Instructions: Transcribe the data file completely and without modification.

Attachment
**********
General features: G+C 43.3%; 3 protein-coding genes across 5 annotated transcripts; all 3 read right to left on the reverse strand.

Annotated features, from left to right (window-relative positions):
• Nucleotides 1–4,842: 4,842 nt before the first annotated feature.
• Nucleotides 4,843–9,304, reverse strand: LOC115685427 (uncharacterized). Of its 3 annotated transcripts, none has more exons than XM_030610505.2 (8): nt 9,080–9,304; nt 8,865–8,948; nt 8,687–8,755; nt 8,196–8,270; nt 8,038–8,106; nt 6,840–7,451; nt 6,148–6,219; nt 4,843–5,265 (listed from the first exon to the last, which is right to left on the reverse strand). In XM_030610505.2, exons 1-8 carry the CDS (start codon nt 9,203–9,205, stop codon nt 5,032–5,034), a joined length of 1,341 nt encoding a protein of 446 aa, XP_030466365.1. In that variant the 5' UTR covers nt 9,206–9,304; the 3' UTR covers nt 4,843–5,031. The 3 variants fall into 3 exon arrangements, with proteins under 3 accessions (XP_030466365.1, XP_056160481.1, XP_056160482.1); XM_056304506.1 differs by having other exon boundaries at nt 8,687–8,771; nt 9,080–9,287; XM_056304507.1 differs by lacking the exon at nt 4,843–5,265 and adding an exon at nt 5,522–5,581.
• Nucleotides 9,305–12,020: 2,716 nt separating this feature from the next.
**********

General features: G+C 43.3%; 3 protein-coding genes across 5 annotated transcripts; all 3 read right to left on the reverse strand.

Annotated features, from left to right (window-relative positions):
• Nucleotides 1–4,842: 4,842 nt before the first annotated feature.
• Nucleotides 4,843–9,304, reverse strand: LOC115685427 (uncharacterized). Of its 3 annotated transcripts, none has more exons than XM_030610505.2 (8): nt 9,080–9,304; nt 8,865–8,948; nt 8,687–8,755; nt 8,196–8,270; nt 8,038–8,106; nt 6,840–7,451; nt 6,148–6,219; nt 4,843–5,265 (listed from the first exon to the last, which is right to left on the reverse strand). In XM_030610505.2, exons 1-8 carry the CDS (start codon nt 9,203–9,205, stop codon nt 5,032–5,034), a joined length of 1,341 nt encoding a protein of 446 aa, XP_030466365.1. In that variant the 5' UTR covers nt 9,206–9,304; the 3' UTR covers nt 4,843–5,031. The 3 variants fall into 3 exon arrangements, with proteins under 3 accessions (XP_030466365.1, XP_056160481.1, XP_056160482.1); XM_056304506.1 differs by having other exon boundaries at nt 8,687–8,771; nt 9,080–9,287; XM_056304507.1 differs by lacking the exon at nt 4,843–5,265 and adding an exon at nt 5,522–5,581.
• Nucleotides 9,305–12,020: 2,716 nt separating this feature from the next.